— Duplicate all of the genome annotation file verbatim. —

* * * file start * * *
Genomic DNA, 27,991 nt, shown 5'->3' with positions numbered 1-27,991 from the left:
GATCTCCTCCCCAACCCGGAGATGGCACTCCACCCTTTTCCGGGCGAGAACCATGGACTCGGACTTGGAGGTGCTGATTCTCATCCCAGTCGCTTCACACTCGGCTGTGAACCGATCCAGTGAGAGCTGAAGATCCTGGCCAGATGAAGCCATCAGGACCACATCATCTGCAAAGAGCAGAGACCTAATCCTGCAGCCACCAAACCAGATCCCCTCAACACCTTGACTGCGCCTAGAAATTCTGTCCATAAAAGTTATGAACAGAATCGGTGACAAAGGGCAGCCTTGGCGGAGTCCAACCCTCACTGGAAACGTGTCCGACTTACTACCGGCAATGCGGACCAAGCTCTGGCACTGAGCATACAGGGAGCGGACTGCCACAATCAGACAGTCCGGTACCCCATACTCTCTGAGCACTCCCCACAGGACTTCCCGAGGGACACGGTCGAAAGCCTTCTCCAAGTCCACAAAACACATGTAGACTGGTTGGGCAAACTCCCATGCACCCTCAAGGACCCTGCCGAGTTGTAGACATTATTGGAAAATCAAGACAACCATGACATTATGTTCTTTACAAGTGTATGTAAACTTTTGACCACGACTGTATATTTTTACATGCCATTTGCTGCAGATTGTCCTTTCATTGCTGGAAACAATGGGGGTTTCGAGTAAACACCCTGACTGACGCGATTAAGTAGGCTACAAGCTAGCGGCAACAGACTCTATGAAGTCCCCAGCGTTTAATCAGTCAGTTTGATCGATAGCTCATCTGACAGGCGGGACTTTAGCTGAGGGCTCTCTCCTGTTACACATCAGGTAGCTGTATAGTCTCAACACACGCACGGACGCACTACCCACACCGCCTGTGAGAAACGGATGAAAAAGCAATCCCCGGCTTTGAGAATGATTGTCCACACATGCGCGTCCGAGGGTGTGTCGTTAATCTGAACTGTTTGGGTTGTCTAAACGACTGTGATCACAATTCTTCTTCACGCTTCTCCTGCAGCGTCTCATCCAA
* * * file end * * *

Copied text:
Genomic DNA, 27,991 nt, shown 5'->3' with positions numbered 1-27,991 from the left:
GATCTCCTCCCCAACCCGGAGATGGCACTCCACCCTTTTCCGGGCGAGAACCATGGACTCGGACTTGGAGGTGCTGATTCTCATCCCAGTCGCTTCACACTCGGCTGTGAACCGATCCAGTGAGAGCTGAAGATCCTGGCCAGATGAAGCCATCAGGACCACATCATCTGCAAAGAGCAGAGACCTAATCCTGCAGCCACCAAACCAGATCCCCTCAACACCTTGACTGCGCCTAGAAATTCTGTCCATAAAAGTTATGAACAGAATCGGTGACAAAGGGCAGCCTTGGCGGAGTCCAACCCTCACTGGAAACGTGTCCGACTTACTACCGGCAATGCGGACCAAGCTCTGGCACTGAGCATACAGGGAGCGGACTGCCACAATCAGACAGTCCGGTACCCCATACTCTCTGAGCACTCCCCACAGGACTTCCCGAGGGACACGGTCGAAAGCCTTCTCCAAGTCCACAAAACACATGTAGACTGGTTGGGCAAACTCCCATGCACCCTCAAGGACCCTGCCGAGTTGTAGACATTATTGGAAAATCAAGACAACCATGACATTATGTTCTTTACAAGTGTATGTAAACTTTTGACCACGACTGTATATTTTTACATGCCATTTGCTGCAGATTGTCCTTTCATTGCTGGAAACAATGGGGGTTTCGAGTAAACACCCTGACTGACGCGATTAAGTAGGCTACAAGCTAGCGGCAACAGACTCTATGAAGTCCCCAGCGTTTAATCAGTCAGTTTGATCGATAGCTCATCTGACAGGCGGGACTTTAGCTGAGGGCTCTCTCCTGTTACACATCAGGTAGCTGTATAGTCTCAACACACGCACGGACGCACTACCCACACCGCCTGTGAGAAACGGATGAAAAAGCAATCCCCGGCTTTGAGAATGATTGTCCACACATGCGCGTCCGAGGGTGTGTCGTTAATCTGAACTGTTTGGGTTGTCTAAACGACTGTGATCACAATTCTTCTTCACGCTTCTCCTGCAGCGTCTCATCCAA